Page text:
To build an ark? – 09/07/12
The sun can’t always shine and a bit of rain is always a good thing, but there is a difference between a bit of rain and a deluge of biblical proportions.
The last of the cherries didn’t stand a chance.
On Thursday evening the first of a series of storms arrived, bringing sheets of rain drenching the ground and pelting everything in sight with relentless force. With thunder like gunfire and lightning cracking down just a few seconds apart, all we could do was gaze out the windows in amazement. We watched the banks of the river rapidly recede and a new river form itself in the dip of the northern pasture. Its natural path was straight down our driveway onto the road and over the opposite neighbour’s garden into the stream, now a fiercely roaring river.
Just as suddenly, the storm passed and the air hung fresh and calm whilst the two rivers continued to flow. We retrieved some stray belongings and rectified what damage we could before heading for bed, expecting the worst to be over.
At about midnight Patrick came racing upstairs to announce that we absolutely had to get up NOW. Reaching the bottom of the stairs we climbed into wellies and found ourselves wading through water, into the middle room and then the hall. There we simply stared, totally dumbstruck.
Standing in over two feet of water we could hear the sound of gurgling drains in reverse, bursting upwards into the room carrying objects floating between islands of the sofa, bed, cabinet, anything too heavy to move. Worst of all was the smell.
The whole scene became like a slow motion nightmare as the reality of the situation gradually dawned on us: the saturated ground could take no more so the torrents rushing down from the hillside had found a new path, directly along the edge of the main house. There the cesspit had filled beyond capacity. The only course for the excess water to take was up into the house by way of the original drainage built in for when animals were kept in the barn.
Sandbags and rocks were jammed into the drainage holes as best we could, and with buckets and shovels we mechanically began to attempt to reduce the level of the water. It felt like ages before the pressure on the drains finally started to give way, and the direction of the tide began to turn.
The following day the sun came out as usual, sweltering hot, beautiful and calm. Everything felt pretty normal, albeit for the flattened grass and water-logged pumpkin patch. The whole day was spent clearing the ground floor of all objects, piling up laundry and stacking things safely in the old metal workshop, away from the path of the flood.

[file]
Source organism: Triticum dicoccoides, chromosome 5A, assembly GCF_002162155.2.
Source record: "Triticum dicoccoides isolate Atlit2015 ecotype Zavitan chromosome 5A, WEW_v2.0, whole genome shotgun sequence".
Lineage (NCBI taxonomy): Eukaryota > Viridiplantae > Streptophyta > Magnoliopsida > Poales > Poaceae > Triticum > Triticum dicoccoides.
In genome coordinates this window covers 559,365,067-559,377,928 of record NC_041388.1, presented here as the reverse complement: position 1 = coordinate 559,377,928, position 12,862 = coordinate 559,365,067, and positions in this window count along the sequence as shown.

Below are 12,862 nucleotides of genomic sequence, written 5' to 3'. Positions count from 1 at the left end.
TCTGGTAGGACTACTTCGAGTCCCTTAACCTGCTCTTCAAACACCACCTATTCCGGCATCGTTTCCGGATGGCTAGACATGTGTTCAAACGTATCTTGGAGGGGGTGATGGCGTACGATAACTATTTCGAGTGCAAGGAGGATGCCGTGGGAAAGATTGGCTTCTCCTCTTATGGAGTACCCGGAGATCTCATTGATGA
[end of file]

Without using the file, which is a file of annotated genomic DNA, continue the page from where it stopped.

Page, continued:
Neighbours gathered on the road to clear rubble and share stories, commenting that this was pretty bad, but not nearly as bad as 2010. Everybody worked with full power to restore the area to good working order, believing the worst to be over.
Then the next storm arrived, earlier this time, and with a force far greater than the first, making mockery of our sandbag barriers and flushing out the rocks of the driveway as if pebbles on a beach.
Another day of restoring damaged areas and reinforcing barriers with slightly less optimism than before, and along came another storm.
We dragged ourselves back out to the drive for the third round. No road vehicle could reach our farm as the last three metres of track were now a deep pond with sheer sides where the rubble had simply broken away.
There is no doubt now that this is truly the worst flooding the area has ever experienced. It has been disheartening to watch, yet somehow quite magnificent. The solidarity amongst the folk of the neighbourhood has been incredible to watch and experience. Each stoically supporting one another, patiently accepting the inevitable, as the sheer force of nature has made blatantly obvious the errors committed by poor planning, over-zealous construction and misguided agricultural practice.
It has also cleansed our farm in a way we could never have anticipated. By the third round the water in the hall came up much cleaner and the process of flushing it out has brought the original colour back to the bricks in the floor. It feels as though the very bowels of the farm have been flushed through, revealing aspects we had not yet discovered and demonstrating the lie of the land in all its’ visceral glory, showing us (amongst other things) exactly where not to plant pumpkins!